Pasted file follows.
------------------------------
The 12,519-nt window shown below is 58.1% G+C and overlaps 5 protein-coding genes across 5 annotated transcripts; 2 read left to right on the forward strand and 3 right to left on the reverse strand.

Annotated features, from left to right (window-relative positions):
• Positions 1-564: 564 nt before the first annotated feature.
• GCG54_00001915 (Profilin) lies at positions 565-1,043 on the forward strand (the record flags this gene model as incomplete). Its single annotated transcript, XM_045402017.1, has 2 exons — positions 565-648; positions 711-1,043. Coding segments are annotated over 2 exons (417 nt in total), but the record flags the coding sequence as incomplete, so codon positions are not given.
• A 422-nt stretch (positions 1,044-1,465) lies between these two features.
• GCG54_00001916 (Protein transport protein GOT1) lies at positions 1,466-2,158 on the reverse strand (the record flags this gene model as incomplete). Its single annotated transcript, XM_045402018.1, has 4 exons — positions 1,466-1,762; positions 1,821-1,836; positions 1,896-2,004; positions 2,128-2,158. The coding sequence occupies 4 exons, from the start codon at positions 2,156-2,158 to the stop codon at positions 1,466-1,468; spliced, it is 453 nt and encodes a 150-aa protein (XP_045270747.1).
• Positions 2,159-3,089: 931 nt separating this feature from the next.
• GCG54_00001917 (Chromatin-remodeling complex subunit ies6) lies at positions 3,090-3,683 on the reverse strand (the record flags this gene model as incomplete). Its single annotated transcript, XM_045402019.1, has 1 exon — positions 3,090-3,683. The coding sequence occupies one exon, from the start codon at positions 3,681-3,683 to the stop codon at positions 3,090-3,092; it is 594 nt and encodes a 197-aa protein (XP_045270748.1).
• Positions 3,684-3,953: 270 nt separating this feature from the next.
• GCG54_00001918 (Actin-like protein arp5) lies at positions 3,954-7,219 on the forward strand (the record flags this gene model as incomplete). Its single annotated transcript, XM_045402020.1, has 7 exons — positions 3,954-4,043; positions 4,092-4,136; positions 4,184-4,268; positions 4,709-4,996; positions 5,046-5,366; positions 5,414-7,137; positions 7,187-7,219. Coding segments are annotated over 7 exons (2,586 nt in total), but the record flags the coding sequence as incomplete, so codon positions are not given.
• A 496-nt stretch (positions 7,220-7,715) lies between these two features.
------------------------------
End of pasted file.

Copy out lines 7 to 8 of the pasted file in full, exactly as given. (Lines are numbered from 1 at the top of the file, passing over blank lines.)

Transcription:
• Positions 2,159-3,089: 931 nt separating this feature from the next.
• GCG54_00001917 (Chromatin-remodeling complex subunit ies6) lies at positions 3,090-3,683 on the reverse strand (the record flags this gene model as incomplete). Its single annotated transcript, XM_045402019.1, has 1 exon — positions 3,090-3,683. The coding sequence occupies one exon, from the start codon at positions 3,681-3,683 to the stop codon at positions 3,090-3,092; it is 594 nt and encodes a 197-aa protein (XP_045270748.1).